Moyers goes 'Beyond Hate'

May 13, 1991|By David Zurawik | David Zurawik,Sun Television Critic

"Beyond Hate" is Bill Moyers as video pilgrim on a quest in search of moral enlightenment. As is almost always the case, watching Moyers' TV journey is a challenging and uplifting experience.

The good challenge in "Beyond Hate," which airs at 9 p.m. on MPT (channels 22 and 67), is that Moyers and his producers seek out some of the most enlightened thinkers of our time to talk about hate.

The most recognizable names include Jimmy Carter, Elie Wiesel and Nelson Mandela. They all have things to say that will force you to think hard about your own feelings.

But the words and gestures of less widely known folks are what linger.

Myrlie Evers, commissioner to the board of public works in Los Angeles, and the widow of Medgar Evers, describes how hate made her physically sick after her husband was murdered. "The sounds of 'Dixie' being played . . . the voices of elected officials . . . made this heat from the pit of my stomach just rise through my chest and throat. . . ."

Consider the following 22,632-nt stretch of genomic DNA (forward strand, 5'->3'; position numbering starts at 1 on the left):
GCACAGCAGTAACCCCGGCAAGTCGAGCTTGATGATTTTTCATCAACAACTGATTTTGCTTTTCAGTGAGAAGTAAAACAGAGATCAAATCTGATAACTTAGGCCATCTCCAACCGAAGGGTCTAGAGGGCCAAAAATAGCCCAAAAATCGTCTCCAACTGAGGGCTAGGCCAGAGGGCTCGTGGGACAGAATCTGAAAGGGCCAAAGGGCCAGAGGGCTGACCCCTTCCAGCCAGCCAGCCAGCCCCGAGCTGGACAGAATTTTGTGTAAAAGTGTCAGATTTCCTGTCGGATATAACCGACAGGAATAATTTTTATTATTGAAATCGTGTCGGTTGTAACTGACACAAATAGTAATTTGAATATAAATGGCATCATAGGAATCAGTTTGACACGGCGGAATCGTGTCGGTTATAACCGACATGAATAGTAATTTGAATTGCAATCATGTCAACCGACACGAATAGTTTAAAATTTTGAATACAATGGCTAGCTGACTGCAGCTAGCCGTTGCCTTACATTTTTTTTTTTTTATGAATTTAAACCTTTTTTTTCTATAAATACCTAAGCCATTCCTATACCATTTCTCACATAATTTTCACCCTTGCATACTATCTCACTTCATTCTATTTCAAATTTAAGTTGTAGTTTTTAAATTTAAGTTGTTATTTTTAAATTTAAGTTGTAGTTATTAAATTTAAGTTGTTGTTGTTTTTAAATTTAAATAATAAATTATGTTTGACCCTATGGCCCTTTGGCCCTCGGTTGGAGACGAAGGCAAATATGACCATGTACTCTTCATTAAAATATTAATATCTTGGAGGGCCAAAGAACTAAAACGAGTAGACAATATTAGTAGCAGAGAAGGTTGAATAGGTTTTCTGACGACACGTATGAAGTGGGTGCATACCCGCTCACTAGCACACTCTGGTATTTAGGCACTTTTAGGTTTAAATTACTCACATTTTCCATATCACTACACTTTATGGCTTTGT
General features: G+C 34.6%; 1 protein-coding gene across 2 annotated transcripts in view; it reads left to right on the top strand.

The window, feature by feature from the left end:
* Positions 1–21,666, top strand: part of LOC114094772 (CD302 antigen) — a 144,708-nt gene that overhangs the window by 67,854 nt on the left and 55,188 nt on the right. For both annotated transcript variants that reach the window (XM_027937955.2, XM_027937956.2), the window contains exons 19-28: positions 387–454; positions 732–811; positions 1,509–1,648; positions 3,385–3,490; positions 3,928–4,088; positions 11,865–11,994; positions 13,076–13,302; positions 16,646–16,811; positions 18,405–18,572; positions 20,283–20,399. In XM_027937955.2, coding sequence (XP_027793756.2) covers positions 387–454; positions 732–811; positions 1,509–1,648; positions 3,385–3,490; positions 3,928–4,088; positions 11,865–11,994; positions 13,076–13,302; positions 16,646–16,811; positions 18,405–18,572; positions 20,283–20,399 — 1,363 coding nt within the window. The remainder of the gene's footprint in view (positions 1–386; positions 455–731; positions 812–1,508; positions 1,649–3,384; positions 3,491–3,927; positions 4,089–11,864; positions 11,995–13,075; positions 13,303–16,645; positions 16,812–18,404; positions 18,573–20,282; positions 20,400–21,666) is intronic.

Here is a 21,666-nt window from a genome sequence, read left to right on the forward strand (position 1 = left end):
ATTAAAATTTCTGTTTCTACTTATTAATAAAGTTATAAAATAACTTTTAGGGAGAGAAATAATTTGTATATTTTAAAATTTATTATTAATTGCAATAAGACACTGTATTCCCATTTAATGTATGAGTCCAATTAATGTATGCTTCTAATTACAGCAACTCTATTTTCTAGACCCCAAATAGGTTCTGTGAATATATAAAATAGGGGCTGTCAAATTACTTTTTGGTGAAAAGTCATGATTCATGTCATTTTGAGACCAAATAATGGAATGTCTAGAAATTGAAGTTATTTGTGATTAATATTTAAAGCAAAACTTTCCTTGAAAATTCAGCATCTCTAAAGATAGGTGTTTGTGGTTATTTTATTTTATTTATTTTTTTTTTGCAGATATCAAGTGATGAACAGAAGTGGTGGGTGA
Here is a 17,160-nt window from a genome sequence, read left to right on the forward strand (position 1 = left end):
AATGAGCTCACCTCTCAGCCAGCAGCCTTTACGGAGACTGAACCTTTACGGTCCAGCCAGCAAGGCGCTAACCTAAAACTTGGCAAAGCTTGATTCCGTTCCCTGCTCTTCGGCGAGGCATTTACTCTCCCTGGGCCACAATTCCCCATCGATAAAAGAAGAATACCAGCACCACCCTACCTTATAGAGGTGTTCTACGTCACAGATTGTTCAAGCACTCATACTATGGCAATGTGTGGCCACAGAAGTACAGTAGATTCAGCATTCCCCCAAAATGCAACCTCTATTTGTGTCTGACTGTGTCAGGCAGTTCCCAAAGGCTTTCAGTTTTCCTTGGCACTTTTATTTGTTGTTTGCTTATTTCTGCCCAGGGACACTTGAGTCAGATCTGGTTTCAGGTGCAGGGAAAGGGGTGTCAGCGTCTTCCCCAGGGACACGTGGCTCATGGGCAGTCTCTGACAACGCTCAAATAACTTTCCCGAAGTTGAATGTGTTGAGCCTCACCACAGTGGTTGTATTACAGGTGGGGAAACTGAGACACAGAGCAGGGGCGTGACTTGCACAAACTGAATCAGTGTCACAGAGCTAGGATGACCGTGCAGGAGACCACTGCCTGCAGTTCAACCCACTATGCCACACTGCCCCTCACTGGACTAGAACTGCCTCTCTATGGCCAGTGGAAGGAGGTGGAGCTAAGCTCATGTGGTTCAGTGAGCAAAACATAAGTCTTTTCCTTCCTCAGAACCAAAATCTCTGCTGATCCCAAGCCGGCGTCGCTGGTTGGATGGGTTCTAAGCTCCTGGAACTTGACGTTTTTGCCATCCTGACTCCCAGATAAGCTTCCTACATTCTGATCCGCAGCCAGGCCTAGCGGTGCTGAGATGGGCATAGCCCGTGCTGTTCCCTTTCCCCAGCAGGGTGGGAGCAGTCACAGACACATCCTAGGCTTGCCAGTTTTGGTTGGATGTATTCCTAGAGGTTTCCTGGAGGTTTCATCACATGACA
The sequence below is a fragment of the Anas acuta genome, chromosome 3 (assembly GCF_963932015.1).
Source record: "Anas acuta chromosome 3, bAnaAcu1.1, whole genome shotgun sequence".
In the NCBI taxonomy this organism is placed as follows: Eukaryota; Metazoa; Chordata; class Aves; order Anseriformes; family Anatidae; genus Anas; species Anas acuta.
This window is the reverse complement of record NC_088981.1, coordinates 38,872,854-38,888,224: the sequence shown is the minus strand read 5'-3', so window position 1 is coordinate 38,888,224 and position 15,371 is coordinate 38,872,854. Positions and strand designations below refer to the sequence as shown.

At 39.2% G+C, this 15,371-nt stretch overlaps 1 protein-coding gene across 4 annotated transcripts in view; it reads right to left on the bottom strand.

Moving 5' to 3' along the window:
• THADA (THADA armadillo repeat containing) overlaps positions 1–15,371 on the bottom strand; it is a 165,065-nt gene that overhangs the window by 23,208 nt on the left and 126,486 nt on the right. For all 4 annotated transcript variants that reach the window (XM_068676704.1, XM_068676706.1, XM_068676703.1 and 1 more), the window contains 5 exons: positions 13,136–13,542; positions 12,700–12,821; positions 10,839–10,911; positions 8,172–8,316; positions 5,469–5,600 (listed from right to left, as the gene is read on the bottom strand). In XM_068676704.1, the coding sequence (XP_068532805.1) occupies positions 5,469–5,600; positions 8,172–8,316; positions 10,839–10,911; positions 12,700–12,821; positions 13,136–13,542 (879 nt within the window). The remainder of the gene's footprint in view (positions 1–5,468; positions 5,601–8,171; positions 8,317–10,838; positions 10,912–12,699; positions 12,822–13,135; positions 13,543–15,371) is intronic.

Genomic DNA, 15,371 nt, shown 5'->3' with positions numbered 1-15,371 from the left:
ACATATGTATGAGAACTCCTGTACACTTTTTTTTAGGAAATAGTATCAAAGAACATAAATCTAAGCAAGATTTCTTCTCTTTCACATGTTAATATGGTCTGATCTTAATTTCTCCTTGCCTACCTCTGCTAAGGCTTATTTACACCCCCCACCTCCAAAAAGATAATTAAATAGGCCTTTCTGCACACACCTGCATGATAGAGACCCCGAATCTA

Two boys talk about hate. As the Israeli boy speaks, the Palestinian reaches over and brushes a bug off the boy's shoulder. For a second, you believe there is hope.

The bad challenge to this report is that there are too many recycled video-library pictures used.

What the eye sees is often empty, assembly-line visuals. But what the heart hears is fresh, specific and, sometimes, profound.

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